On Tuesday Jess, Matt and two of our teacher went on a day trip to Chandernagore (now Chandannagar).

A fascinating town, now effectively a distant suburb of Calcutta, Chandernagore was owned by the French until 1952, a few years after India gained Independence. So, there existed an entirely landlocked French town surrounded by India. How strange.

The town had passed back and forth between the French and British as the British, in a series of successive wars, captured the town, only to repeatedly give it back.

You can still see the French influence. In the long stone waterway promenade with large trees, steel benches, the smattering of Colonial Buildings (such as a church), and in the street lamps that look as if they come straight out of turn of the century France (Although Debanjan noted that, “Do you really believe those remain from the French?” Regardless, they give the town a colonial feel.

However, you wouldn’t know the historical aspects existed if it you had stepped of the train or bus station as Chandernagore looks similar to the other Calcutta suburbs.

We went to Chandernagore to witness an idol immersing festival. I think it was Doshami, related to Kali puja, but someone should correct me on that fact. It was a hot, sunny, loud, polluted day, so I wasn’t quite following the intricacies of the festival.

Supposedly there exists an interesting library in town or nearby.

Enough of this—look at some photos!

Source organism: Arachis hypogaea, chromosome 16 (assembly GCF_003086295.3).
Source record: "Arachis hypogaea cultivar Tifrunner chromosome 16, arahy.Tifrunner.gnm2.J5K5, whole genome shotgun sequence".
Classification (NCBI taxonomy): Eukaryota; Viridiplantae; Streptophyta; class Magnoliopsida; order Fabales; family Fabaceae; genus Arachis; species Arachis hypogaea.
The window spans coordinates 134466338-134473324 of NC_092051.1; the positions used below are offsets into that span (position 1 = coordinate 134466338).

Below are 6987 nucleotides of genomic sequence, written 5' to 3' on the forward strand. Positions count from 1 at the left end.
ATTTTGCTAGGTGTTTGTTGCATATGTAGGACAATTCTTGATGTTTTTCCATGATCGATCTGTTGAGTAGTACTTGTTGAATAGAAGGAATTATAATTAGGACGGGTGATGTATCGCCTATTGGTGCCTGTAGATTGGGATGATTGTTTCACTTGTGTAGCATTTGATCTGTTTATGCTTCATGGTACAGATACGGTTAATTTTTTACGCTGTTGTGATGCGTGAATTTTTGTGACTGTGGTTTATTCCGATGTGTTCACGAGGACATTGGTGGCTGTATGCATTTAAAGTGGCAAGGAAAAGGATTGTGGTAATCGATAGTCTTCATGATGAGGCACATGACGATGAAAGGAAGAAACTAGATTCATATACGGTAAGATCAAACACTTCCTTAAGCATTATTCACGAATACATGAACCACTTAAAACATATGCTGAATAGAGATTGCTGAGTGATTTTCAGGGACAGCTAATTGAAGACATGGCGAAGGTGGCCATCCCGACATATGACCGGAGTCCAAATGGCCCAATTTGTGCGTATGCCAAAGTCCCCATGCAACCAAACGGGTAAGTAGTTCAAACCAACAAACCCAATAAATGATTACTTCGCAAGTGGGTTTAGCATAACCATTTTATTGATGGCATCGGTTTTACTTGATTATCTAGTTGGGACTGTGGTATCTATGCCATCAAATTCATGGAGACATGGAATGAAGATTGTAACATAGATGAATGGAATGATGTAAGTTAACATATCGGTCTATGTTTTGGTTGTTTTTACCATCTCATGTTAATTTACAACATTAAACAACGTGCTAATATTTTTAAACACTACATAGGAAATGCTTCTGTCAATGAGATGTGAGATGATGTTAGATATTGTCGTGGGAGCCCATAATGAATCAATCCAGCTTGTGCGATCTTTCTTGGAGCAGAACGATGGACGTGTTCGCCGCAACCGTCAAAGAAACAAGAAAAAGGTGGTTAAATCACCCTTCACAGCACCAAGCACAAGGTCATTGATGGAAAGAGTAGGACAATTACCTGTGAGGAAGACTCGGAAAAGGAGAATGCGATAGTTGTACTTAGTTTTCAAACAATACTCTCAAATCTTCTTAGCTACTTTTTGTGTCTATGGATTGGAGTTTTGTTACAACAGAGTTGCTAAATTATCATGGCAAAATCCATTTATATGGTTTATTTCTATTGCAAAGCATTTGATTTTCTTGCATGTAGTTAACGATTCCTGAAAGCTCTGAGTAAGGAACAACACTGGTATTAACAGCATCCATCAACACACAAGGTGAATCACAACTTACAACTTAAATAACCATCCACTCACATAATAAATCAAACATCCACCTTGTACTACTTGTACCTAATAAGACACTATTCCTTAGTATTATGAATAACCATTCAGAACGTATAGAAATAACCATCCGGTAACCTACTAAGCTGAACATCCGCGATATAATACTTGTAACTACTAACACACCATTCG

It’s a War Zone Out There!

Right now, It’s Diwali / Kali Puja. That means tons of fireworks, অনেক বাজি! Also means tons of pollution that I’m sure could challenge much of the worst cities in China. But hey, that’s another story.

The joy of today was taking a mini adventure to the village of Barasat, a couple hours north of where I live in Calcutta with Jess, Jayanthi and Aakash.

The last couple days have been a whirlwhind of craziness. Lights, sounds, smells, though not to the extent of Durga Puja, when the city does in fact shut down to party, and I mean shut down. Newspapers are not printed for four days during Durga here, and that means a lot!

Last night, seeing that I was unable to find a reasonable means of transport home after going Kali Pandal hopping, I decided to stay at Jayanthi&Aakash’s place in Ballygunge. In the morning, Jess came over and proposed that we all go to Barasat for some pandal hopping. After some convincing, I said sure yes—promises of Jayanthi’s famed granola bars also were convincing—and off we went on the train ride!

I hope the photos on facebook do the dusty town of Barasat justice. But there’s nothing evidently remarkable about it other than one pandal site which was the oddest fusion of romantic-classical cardboard architecture with images of the virgin mary and Jesus Christ next to that of Kali (pre-chopping her own head off and having her acquaintances drink her blood—as we saw in one pandal.)